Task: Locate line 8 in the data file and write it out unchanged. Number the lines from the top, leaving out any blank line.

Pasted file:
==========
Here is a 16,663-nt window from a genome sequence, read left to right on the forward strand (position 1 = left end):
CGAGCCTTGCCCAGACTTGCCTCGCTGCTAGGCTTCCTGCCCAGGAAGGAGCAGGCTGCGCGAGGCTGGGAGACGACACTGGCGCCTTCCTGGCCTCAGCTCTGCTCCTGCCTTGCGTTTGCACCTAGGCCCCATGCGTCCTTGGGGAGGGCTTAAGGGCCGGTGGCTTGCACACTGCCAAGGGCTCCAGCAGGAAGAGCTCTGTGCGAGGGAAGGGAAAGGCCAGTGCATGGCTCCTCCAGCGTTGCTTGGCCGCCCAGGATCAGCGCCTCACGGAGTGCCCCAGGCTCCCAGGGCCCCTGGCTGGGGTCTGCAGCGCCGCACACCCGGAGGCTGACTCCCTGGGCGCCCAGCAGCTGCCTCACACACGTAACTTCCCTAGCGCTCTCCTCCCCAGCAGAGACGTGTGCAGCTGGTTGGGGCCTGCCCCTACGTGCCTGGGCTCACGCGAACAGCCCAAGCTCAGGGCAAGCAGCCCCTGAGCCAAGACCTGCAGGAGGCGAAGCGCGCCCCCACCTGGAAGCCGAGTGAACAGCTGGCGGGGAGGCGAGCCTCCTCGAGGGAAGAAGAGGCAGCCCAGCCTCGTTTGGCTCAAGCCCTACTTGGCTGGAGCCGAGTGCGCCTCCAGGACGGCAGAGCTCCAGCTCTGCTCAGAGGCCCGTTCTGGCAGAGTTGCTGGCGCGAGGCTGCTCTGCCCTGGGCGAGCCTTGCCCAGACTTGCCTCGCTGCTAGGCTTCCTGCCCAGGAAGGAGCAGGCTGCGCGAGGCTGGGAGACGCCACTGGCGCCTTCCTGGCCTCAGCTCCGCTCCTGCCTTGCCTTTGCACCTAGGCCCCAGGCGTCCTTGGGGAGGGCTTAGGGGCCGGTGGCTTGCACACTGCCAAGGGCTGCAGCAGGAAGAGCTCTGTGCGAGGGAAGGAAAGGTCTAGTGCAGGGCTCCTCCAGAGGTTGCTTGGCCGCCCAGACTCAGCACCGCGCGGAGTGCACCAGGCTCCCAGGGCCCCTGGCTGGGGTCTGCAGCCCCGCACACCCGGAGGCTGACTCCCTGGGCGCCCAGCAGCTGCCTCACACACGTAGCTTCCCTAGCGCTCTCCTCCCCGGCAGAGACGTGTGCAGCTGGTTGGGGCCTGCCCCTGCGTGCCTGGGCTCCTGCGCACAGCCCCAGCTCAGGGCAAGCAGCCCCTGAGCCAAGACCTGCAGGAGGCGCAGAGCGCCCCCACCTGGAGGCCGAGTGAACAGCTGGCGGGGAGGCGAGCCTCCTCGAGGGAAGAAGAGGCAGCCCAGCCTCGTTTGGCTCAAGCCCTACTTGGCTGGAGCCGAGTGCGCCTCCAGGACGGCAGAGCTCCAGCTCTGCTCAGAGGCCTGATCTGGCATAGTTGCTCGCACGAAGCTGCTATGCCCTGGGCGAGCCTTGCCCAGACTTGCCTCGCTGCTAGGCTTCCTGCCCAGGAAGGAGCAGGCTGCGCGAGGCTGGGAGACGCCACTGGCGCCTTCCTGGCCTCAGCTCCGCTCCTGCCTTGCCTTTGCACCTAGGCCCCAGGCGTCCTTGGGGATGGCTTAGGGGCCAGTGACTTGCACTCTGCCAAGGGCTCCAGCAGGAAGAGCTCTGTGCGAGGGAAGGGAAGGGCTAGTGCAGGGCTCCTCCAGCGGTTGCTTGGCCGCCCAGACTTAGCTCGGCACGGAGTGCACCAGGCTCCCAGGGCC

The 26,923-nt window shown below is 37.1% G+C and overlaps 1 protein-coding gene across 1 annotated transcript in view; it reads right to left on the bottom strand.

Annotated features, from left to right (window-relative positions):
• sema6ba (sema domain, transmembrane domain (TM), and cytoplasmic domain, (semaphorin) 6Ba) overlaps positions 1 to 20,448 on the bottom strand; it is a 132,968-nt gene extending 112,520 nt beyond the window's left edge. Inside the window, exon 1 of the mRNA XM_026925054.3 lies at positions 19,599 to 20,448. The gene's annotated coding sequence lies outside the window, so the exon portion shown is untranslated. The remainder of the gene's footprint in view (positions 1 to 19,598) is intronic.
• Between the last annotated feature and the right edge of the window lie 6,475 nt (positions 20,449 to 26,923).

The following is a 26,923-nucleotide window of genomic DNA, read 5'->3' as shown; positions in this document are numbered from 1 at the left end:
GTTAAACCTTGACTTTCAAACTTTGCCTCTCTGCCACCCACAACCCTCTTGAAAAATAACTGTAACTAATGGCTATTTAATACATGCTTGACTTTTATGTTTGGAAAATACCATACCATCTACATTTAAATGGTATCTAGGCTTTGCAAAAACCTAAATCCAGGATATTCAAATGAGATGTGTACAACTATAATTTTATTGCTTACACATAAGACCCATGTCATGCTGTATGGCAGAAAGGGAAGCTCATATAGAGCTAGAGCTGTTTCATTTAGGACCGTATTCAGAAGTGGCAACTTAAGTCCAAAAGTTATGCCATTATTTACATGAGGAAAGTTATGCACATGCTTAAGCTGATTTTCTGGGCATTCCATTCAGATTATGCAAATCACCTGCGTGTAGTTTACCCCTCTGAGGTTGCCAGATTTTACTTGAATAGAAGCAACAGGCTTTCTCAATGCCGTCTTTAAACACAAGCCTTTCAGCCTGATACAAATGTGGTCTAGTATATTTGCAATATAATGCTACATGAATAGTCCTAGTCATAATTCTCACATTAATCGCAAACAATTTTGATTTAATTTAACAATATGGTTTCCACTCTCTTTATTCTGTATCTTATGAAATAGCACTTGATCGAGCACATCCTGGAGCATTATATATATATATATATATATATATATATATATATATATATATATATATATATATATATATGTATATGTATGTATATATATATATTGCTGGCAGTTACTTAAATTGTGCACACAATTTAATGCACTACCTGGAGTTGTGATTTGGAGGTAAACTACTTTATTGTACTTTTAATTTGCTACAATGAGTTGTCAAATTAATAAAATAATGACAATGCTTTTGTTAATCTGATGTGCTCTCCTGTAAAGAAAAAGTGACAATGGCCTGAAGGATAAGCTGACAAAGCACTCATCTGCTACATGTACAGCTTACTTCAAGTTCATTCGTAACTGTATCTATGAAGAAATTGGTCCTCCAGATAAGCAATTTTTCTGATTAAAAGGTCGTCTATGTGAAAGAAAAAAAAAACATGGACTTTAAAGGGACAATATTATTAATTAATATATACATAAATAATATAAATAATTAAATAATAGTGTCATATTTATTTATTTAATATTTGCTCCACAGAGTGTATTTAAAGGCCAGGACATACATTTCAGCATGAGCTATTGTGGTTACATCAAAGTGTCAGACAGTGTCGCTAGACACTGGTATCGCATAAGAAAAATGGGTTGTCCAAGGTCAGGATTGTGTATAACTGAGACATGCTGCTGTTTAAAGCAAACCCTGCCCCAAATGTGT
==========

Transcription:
GTTAAACCTTGACTTTCAAACTTTGCCTCTCTGCCACCCACAACCCTCTTGAAAAATAACTGTAACTAATGGCTATTTAATACATGCTTGACTTTTATGTTTGGAAAATACCATACCATCTACATTTAAATGGTATCTAGGCTTTGCAAAAACCTAAATCCAGGATATTCAAATGAGATGTGTACAACTATAATTTTATTGCTTACACATAAGACCCATGTCATGCTGTATGGCAGAAAGGGAAGCTCATATAGAGCTAGAGCTGTTTCATTTAGGACCGTATTCAGAAGTGGCAACTTAAGTCCAAAAGTTATGCCATTATTTACATGAGGAAAGTTATGCACATGCTTAAGCTGATTTTCTGGGCATTCCATTCAGATTATGCAAATCACCTGCGTGTAGTTTACCCCTCTGAGGTTGCCAGATTTTACTTGAATAGAAGCAACAGGCTTTCTCAATGCCGTCTTTAAACACAAGCCTTTCAGCCTGATACAAATGTGGTCTAGTATATTTGCAATATAATGCTACATGAATAGTCCTAGTCATAATTCTCACATTAATCGCAAACAATTTTGATTTAATTTAACAATATGGTTTCCACTCTCTTTATTCTGTATCTTATGAAATAGCACTTGATCGAGCACATCCTGGAGCATTATATATATATATATATATATATATATATATATATATATATATATATATATATATATATATGTATATGTATGTATATATATATATTGCTGGCAGTTACTTAAATTGTGCACACAATTTAATGCACTACCTGGAGTTGTGATTTGGAGGTAAACTACTTTATTGTACTTTTAATTTGCTACAATGAGTTGTCAAATTAATAAAATAATGACAATGCTTTTGTTAATCTGATGTGCTCTCCTGTAAAGAAAAAGTGACAATGGCCTGAAGGATAAGCTGACAAAGCACTCATCTGCTACATGTACAGCTTACTTCAAGTTCATTCGTAACTGTATCTATGAAGAAATTGGTCCTCCAGATAAGCAATTTTTCTGATTAAAAGGTCGTCTATGTGAAAGAAAAAAAAAACATGGACTTTAAAGGGACAATATTATTAATTAATATATACATAAATAATATAAATAATTAAATAATAGTGTCATATTTATTTATTTAATATTTGCTCCACAGAGTGTATTTAAAGGCCAGGACATACATTTCAGCATGAGCTATTGTGGTTACATCAAAGTGTCAGACAGTGTCGCTAGACACTGGTATCGCATAAGAAAAATGGGTTGTCCAAGGTCAGGATTGTGTATAACTGAGACATGCTGCTGTTTAAAGCAAACCCTGCCCCAAATGTGT